RNA extraction

Cells were seeded in 6-well plates at a density of 0.3×104 cells per well and incubated at 37°C in 5% CO2 atmosphere. Plant essential oils in DMEM high-glucose media (Biowest) were prepared in three concentrations: IC50 from the CCK assay, 10 times more than the IC50, and 10 times less than the IC50. When cell confluency was 70%, the cells were treated with the appropriate concentration of plant essential oil. Harvesting of cells and RNA extraction were accomplished by using TRI reagent (Invitrogen) at 24 h after plant essential oil treatment. The purity and concentration of the extracted RNA were measured by using an Epoch microplate spectrophotometer (BioTek).

Synthesis of cDNA

The extracted RNA was synthesized by reverse transcription (RT). The concentration of RNA was titrated to 1 µg/µl and DEPC-treated water was added to adjust the total volume to 10.5 µl. The mixture contained Moloney murine leukemia virus reverse transcriptase (Invitrogen), Ribonuclease inhibitor (Invitrogen), random primers (6-mers; TaKaRa), 100 mM DTT (Invitrogen), dNTP, and 5× first-strand buffer. The reaction mixture was incubated at 37°C for 60 min. After incubation, the cells were incubated further at 95°C for 5 min for inactivation of the enzyme. After cooling for 5 min on ice, the cDNA was stored at −20°C prior to use.

Quantitative PCR

For qPCR, a master mix of the following reaction components was prepared: cDNA sample (2 µl), 0.25 µl 50× ROX dye, 6.25 µl 2× prime Q-mastermix SYBR (GeNetBio), 10 pM forward and reverse primer. QPCR was performed using a 7300 RT-PCR system (Applied Biosystems), and the procedure sequence was as follows: cDNA denatured at 95°C for 30 sec and annealed at 58°C for 30 sec, elongation performed at 72°C for 30 sec, and the whole cycle is repeated 40 times. The degree of gene expression was determined by using RQ software (Applied Biosystems). The primer sequences used are as follows: 5′-CATACTCCACAGCACCTGGTTA-3′ (forward) and 5′-CTGTTGCCACCTTTCGGTTA-3′ (reverse) for caspase-3; 5′-TACTTTCTGCATCAGCAGCC-3′ (forward) and 5′-TGATTCAGGCCAGCTTTGTC-3′ (reverse) for cyclin A; 5′-CTTTGCACTTCCTTCGGAGA-3′ (forward) and 5′-GTAGAGTTGGTGTCCATTCACC-3′ (reverse) for cyclin B; 5′-CCTCGGTGTCCTACTTCA-3′ (forward) and 5′-CTCCTCGCACTTCTGTTC-3′ (reverse) for cyclin D; and 5′-GGTTTCAGGGRATCAGTGGT-3′ (forward) and 5′-TTTCTTTGCTCGGGGCTTTG-3′ (reverse) for cyclin E. The primer sequence for Rn18s, 5′-CTCAACACGGGAAACCTCAC-3′ (forward) and 5′-CGCTCCACCAACTAAGAACG-3′ (reverse), was used as the primer for the control group. All primers were obtained from Macrogen.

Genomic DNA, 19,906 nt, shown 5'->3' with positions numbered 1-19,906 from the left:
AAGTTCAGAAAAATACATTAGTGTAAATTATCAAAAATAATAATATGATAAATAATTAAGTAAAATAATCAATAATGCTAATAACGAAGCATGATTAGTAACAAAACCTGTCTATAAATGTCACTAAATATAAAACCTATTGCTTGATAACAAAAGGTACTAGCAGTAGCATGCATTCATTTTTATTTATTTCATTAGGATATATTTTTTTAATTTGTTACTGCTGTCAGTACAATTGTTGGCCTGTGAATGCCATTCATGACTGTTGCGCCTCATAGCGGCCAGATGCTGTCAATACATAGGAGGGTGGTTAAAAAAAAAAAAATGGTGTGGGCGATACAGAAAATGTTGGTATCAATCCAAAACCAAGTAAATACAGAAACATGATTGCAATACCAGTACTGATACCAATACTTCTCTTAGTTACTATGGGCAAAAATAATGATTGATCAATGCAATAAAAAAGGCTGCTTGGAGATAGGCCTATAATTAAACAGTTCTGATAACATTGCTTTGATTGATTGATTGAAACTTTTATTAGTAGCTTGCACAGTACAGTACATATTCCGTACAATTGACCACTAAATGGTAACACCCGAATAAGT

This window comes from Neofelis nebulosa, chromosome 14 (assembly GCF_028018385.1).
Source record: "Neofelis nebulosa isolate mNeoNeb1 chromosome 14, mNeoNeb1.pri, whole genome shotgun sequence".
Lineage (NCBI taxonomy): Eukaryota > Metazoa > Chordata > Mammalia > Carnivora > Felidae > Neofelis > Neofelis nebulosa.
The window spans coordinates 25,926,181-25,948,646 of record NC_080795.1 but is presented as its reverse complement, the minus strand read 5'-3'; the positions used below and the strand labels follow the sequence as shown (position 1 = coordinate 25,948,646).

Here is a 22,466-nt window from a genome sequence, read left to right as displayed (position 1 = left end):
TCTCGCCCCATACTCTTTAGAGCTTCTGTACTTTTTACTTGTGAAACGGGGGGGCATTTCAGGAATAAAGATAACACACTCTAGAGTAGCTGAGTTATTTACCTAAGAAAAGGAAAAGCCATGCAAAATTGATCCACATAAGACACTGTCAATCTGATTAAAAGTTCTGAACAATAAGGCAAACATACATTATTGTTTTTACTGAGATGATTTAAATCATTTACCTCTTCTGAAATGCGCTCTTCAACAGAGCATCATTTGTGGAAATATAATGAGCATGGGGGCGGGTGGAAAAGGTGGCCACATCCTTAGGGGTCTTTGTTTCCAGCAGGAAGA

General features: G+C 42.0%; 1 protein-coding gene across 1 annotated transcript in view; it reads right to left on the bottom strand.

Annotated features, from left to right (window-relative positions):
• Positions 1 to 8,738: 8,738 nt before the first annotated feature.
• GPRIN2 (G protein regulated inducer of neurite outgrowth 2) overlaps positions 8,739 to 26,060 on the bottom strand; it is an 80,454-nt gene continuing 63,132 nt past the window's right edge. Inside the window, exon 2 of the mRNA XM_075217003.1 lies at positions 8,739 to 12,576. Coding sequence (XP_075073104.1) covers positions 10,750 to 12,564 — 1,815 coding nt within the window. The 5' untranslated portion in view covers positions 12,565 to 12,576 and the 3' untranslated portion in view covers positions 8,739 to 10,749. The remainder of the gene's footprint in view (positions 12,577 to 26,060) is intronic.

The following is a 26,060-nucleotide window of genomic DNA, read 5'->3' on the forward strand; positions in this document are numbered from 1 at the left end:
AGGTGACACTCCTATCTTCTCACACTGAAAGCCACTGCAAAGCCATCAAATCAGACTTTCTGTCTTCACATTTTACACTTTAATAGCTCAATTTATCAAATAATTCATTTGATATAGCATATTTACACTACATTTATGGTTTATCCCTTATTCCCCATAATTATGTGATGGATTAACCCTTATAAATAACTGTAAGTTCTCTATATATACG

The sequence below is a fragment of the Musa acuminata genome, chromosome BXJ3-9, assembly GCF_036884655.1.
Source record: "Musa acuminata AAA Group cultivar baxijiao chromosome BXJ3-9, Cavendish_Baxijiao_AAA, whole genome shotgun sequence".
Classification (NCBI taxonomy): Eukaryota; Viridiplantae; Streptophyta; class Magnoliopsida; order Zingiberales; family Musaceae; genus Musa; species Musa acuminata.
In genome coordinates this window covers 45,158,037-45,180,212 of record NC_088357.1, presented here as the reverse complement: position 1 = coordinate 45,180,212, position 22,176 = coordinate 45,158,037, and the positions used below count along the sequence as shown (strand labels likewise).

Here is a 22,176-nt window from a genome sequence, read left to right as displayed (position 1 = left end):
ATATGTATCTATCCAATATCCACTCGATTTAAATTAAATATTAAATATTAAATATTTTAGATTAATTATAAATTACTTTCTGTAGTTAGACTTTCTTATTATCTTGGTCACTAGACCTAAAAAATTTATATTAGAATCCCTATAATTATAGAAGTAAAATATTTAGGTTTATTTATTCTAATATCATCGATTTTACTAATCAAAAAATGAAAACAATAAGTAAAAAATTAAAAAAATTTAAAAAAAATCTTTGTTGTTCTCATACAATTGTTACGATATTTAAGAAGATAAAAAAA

Western blot analysis